Surveying the wreckage in tears, she said, “It is really hard to see. I can’t even wrap my head around it. I would have rather lost my house than this church. I know it is just a building, and we will rebuild, but all my kids have gone to school here, and this church has kept my family together. I am just thankful that Father Monaghan is safe. I prayed for Father all night and was so worried.”

For Patrick and other parishioners, however, the emotional toll of the physical destruction pales in comparison to the pain of the human suffering. Tragically, one woman in the parish lost her husband, 5-year-old daughter and 2-year-old son in the storm. They were at Home Depot when the tornado razed the building. Steve Jones, St. Mary’s principal, confirmed the deaths, but names will not be released until official notifications have been made.

Father J. Friedel, pastor of St. Peter the Apostle Parish in Joplin, and Gene Koester, principal of McAuley Catholic High School, were busy offering pastoral care, support and leadership since the storm struck.

St. Peter and McAuley are only a couple miles from St. Mary’s but were left untouched by the tornado. Since the storm, the high school has been serving as a triage center, hospital, storm shelter and sleep facility. Residents and staff of a destroyed nursing home were now making the gym their temporary home.

Koester had not slept since the evening of May 22, when the tornado struck, going home just long enough to shower and shave. He said that nearly every one of the school’s 100 students had been volunteering around the clock, with the only exceptions being those who have lost their homes or family members.

“The kids have just been amazing. Students and their parents have given of themselves, and their mindset is entirely on helping. It is remarkable, but not surprising. It is also part of the legacy of the Sisters of Mercy, who founded our school,” he said.

Father Friedel said providing care at this point is difficult, as everything keeps shifting, depending on the immediate needs of the people who have been displaced or injured and the subsequent storms that continue to come through the area. Still, Father Friedel was heartened by the selfless and dedicated service offered by the Catholic faithful in Joplin.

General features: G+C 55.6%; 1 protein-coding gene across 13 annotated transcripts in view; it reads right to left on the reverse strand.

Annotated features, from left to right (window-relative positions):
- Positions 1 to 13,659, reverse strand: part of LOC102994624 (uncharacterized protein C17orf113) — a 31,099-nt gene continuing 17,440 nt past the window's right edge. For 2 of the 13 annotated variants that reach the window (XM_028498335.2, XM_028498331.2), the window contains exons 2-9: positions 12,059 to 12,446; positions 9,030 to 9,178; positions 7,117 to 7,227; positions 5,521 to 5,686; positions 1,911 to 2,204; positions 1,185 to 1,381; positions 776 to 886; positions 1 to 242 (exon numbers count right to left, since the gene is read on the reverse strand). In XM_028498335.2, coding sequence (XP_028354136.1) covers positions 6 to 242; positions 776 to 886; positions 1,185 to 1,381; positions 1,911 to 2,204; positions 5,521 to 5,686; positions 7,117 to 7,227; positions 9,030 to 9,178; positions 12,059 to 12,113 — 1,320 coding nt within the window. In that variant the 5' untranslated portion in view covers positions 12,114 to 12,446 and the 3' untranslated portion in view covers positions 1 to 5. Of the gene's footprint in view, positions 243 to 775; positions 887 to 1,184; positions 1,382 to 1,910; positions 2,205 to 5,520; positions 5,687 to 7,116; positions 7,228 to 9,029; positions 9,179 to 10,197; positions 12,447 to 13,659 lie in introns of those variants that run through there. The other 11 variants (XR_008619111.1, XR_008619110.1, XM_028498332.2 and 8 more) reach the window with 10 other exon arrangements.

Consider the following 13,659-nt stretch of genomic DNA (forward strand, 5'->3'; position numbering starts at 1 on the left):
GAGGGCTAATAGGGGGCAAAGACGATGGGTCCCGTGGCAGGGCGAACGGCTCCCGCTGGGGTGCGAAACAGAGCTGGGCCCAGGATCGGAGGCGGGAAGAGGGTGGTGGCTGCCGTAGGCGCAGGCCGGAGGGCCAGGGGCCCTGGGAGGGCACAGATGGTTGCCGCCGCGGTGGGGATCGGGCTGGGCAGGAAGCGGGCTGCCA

“It is absolutely remarkable to watch our high school and college kids working with our professionals to help the homeless, the elderly and anyone in need. There has been an abundance of compassion, concern and charity from the people,” he said. “Even those who have endured tragic personal suffering or the loss of their homes are volunteering to help others. They just want to care for people when they need it. At times like this, it is easy to see the face of Jesus in both his suffering and compassion.”

Father Friedel told the congregation at Mass: “Sometimes only tears, laughter and love can get us through our disasters. ... We are going to be okay. For us, losing our lives is not the end. This does not make light of the pain and suffering, but reminds us that God in Christ is in the middle of our lives. This disaster cannot win. Easter reminds us that Jesus will make all things right in the end.”

And as Karen Drake, the first-grade teacher at St. Mary’s Catholic Elementary School, standing next to all the parish’s toppled buildings, said: “Our cross is still standing. I think that says a lot.”

A Catholic couple is doing what they can to hand out financial assistance with the help of the Society of St. Vincent de Paul.

John and Mary Olson belong to St. Mary’s Parish.

Mary is president of the Society of St. Vincent de Paul at St. Mary’s and John, a past president, serves as treasurer.

Once the Olsons realized the extent of damage from the storm, they immediately contacted the society’s national disaster fund and applied for financial assistance. The offices of the society’s national council are based in St. Louis.

At St. Mary’s, the St. Vincent de Paul ministry has served almost 10,000 people since it was established in 2003.

John and Mary have grown accustomed to helping those in need, and this disaster has done nothing to change their desire to serve.

“You cannot imagine how this will ever be cleared out, but people are going to rebuild,” said John, standing in the middle of all the destruction, a scene that could best be described as apocalyptic.

“We don’t really care about the buildings, it is the people,” John added.

On the morning of May 25, the Olsons gave away $1,000. As they walked toward the remains of St. Mary’s Church from their own home, located just outside the disaster area, they stopped to talk with people who had lost their homes and then wrote them $100 checks.

“My faith means so much to me,” Mary said. “I couldn’t get by any day without it. You are not sure why some things happen the way they do. We take so much of life for granted until you see something like this.”

Information about donations and materials needed by Catholic Charities in the Diocese of Springfield-Cape Girardeau can be found online at http://home.catholicweb.com/diocspfdcape/

Read more: http://www.ncregister.com/daily-news/cross-symbolizes-faith-amid-tragedy-in-joplin#ixzz1NqUO4X5r

Sunday, May 29, 2011

St Joan of Arc

St. Joan of Arc
Feastday: May 30
Patron of soldiers and France
b.1412 d.1431

St. Joan of Arc is the patroness of soldiers and of France. On January 6, 1412, Joan of Arc was born to pious parents of the French peasant class, at the obscure village of Domremy, near the province of Lorraine. At a very early age, she heard voices: those of St. Michael, St. Catherine and St. Margaret.